Gottfried von Strassburg’s Tristan; a camping site, England
This is one of the highlights in my life. It was quite a long time ago when my daughter was born, and we went camping somewhere in England. I was studying German literature at the time. It is written in medieval German. I was fascinated by the poetry and simplicity of it. It’s a skill to write about complex things with simple words, so you understand the depth. I can only read these very sad books in a very beautiful environment.

Hans Fallada’s The Drinker; Ayurvedic resort, Sri Lanka
I loved being by the ocean and living this super healthy life, not drinking alcohol and only eating vegetarian food. This very sad book is about an alcoholic man who had a nice marriage, a good business, but he destroyed everything by drinking. He takes out his guilt on his wife and becomes aggressive. Probably this was the only moment, at a health resort, where I could read such a hard book. He ends up in the psychiatric hospital, and I was at this luxury retreat. 

Thomas Bernhard’s The Loser; in my bed, Berlin
I tried many times before to read Bernhard but it never clicked. Like reading James Joyce, you need a certain understanding of literature to be able to enjoy his books. It’s a description of [pianist] Glenn Gould. What I like about this book is that it demonstrates the difference between genius and skill. From the first line to the last line there is not a chapter, or paragraph break—there’s no pause. It’s very difficult to read.


Christopher Isherwood’s Goodbye to Berlin; Chemosphere House, Los Angeles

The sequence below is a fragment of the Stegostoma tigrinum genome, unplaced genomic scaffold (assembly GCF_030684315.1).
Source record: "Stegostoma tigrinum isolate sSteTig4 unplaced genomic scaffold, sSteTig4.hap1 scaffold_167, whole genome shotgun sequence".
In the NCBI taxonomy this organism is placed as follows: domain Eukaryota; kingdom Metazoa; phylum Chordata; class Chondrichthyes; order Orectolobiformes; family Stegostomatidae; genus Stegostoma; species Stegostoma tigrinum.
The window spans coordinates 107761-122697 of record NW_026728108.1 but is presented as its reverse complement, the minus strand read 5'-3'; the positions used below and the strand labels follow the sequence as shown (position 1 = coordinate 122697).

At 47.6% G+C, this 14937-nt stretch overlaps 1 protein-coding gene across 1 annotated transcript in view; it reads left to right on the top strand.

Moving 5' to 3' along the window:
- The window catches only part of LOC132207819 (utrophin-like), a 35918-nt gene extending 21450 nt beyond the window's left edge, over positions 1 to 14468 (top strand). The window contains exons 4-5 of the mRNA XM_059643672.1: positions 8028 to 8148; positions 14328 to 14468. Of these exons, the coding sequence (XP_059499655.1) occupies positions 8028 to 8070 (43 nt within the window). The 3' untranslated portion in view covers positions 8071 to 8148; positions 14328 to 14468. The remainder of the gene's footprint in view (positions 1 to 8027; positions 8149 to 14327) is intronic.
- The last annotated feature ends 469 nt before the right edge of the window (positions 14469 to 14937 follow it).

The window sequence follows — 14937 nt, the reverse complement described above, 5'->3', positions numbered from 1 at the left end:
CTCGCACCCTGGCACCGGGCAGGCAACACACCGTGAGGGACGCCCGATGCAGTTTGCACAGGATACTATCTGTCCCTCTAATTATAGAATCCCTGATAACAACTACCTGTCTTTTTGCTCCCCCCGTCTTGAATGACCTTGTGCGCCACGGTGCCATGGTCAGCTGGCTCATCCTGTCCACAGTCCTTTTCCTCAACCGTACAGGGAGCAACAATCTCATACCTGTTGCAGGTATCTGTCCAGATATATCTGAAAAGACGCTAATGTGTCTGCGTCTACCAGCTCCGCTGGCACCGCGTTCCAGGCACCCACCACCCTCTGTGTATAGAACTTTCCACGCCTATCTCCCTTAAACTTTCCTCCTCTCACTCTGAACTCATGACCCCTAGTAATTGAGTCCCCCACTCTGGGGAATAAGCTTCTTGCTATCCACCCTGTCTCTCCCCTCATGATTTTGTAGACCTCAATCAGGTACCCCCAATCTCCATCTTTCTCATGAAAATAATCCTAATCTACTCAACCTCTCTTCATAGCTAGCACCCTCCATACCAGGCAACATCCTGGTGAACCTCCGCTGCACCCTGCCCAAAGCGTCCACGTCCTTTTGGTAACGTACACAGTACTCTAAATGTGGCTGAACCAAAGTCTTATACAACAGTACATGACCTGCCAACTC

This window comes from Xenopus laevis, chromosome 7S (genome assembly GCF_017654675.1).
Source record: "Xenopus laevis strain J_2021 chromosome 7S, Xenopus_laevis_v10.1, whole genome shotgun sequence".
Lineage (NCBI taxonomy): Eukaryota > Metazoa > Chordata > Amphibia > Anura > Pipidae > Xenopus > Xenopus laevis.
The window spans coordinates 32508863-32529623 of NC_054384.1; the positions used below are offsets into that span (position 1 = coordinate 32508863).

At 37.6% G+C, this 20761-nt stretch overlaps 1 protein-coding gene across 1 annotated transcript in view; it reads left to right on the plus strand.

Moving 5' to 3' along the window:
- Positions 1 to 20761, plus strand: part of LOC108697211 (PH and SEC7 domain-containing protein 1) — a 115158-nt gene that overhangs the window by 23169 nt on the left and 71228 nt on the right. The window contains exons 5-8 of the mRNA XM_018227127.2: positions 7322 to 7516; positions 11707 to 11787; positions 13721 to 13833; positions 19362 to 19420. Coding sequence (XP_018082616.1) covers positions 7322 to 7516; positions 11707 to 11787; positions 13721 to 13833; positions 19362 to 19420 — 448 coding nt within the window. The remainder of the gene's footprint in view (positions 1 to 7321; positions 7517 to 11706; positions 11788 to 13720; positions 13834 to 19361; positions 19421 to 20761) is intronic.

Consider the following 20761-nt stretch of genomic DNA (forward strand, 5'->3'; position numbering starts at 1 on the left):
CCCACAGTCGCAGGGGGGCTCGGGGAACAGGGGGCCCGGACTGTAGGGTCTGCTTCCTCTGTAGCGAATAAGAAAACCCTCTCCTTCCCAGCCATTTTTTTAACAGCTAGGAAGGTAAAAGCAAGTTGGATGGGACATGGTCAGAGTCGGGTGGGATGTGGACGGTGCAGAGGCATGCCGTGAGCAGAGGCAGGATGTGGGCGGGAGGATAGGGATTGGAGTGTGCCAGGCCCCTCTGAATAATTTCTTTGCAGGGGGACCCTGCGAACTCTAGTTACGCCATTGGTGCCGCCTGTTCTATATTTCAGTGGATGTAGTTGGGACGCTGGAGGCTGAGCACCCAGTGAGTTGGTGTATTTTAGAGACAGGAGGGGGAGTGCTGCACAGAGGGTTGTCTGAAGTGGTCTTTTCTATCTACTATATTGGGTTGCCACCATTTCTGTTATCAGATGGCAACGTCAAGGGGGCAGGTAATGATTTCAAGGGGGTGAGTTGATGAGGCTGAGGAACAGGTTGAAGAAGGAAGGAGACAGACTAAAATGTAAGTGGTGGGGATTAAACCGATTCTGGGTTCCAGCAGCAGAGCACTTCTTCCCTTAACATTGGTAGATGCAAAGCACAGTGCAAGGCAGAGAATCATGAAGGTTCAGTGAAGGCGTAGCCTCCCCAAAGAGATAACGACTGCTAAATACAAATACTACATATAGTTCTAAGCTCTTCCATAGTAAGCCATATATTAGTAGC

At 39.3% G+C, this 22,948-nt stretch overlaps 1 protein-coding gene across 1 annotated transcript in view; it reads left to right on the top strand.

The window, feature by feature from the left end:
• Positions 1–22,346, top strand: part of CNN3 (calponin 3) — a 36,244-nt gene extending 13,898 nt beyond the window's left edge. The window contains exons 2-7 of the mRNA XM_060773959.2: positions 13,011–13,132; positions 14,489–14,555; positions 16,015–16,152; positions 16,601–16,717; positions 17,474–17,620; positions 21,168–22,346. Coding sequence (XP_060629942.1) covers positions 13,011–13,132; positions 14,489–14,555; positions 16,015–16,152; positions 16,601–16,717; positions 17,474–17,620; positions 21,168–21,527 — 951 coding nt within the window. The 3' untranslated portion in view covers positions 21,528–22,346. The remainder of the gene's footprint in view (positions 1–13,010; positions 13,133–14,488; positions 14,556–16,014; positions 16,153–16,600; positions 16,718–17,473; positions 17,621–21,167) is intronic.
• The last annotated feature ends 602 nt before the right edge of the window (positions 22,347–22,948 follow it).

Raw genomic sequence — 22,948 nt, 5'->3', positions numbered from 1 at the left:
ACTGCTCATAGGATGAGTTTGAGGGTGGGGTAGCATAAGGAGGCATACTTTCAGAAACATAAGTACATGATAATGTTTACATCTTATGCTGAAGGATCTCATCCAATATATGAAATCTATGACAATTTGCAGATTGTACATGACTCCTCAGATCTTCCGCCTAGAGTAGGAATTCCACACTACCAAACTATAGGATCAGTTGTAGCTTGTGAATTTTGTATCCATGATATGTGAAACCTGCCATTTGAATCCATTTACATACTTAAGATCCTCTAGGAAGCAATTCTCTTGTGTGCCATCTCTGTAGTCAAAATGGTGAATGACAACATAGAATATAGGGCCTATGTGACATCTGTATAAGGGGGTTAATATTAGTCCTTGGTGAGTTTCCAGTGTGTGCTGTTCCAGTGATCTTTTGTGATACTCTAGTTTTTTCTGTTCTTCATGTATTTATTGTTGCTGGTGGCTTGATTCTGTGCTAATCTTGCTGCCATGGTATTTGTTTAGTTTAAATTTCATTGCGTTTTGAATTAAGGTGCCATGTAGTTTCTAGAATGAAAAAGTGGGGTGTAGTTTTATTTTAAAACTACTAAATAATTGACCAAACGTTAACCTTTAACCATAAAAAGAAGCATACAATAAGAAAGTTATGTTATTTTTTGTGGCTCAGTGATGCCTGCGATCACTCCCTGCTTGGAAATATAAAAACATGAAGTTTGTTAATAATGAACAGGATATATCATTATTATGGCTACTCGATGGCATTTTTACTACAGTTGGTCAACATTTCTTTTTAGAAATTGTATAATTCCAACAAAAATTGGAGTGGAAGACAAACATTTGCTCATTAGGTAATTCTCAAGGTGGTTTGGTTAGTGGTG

At the time I was living in the Chemosphere House and had a conversation with David LaChapelle about Bob Fosse’s Cabaretstarring Liza Minnelli—it’s our favorite movie. After that I decided to read the original book, which is completely different from the film. It’s a time and a place that really interest me: Berlin in the 20s and 30s. 


Paul Morand’s The Allure of Chanel; on an airplane to Sri Lanka
You can really focus on reading on an airplane because there’s nothing else to do. Morand met Chanel several times in the 50s and early 60s and made notes after their meetings. I’m interested in biographies and this is about how she developed from a very poor, hard background and was able to become such a successful woman.

Stefan Zweig’s Marie Antoinette; by the pool in Argentario, Tuscany 
I was on holiday and both my friend and I were reading Marie Antoinette by the pool. It was after the film by Sofia Coppola came out. Zweig is a master of psychology—he really draws a figure in history. For me, this is a much more enjoyable way of understanding history than reading actual history books.

Victor Hugo’s Les Miserables; in hospital, Cologne
I had to be in the hospital, and reading this book, which is over 1,000 pages long, was an escape from the boredom. I like when novels develop groups of interconnected characters and this has some of the most complex, multifaceted character development I’ve experienced. Hugo writes about the human condition, which is timeless.

Hans Fallada’s Every Man Dies Alone; Hydra, Greece
Every year [gallerist] Sadie Coles organizes an exhibition in Hydra with [collector] Pauline Karpidas. Curator Clarissa Dalrymple was also reading this book there. We were lying on a beautiful beach and reading about the most tragic time in German history, how the Nazis created this distrust in people that enabled them to do terrible things to their neighbors and friends. It is one of the only books that helped me understand, even a little bit, how this was possible.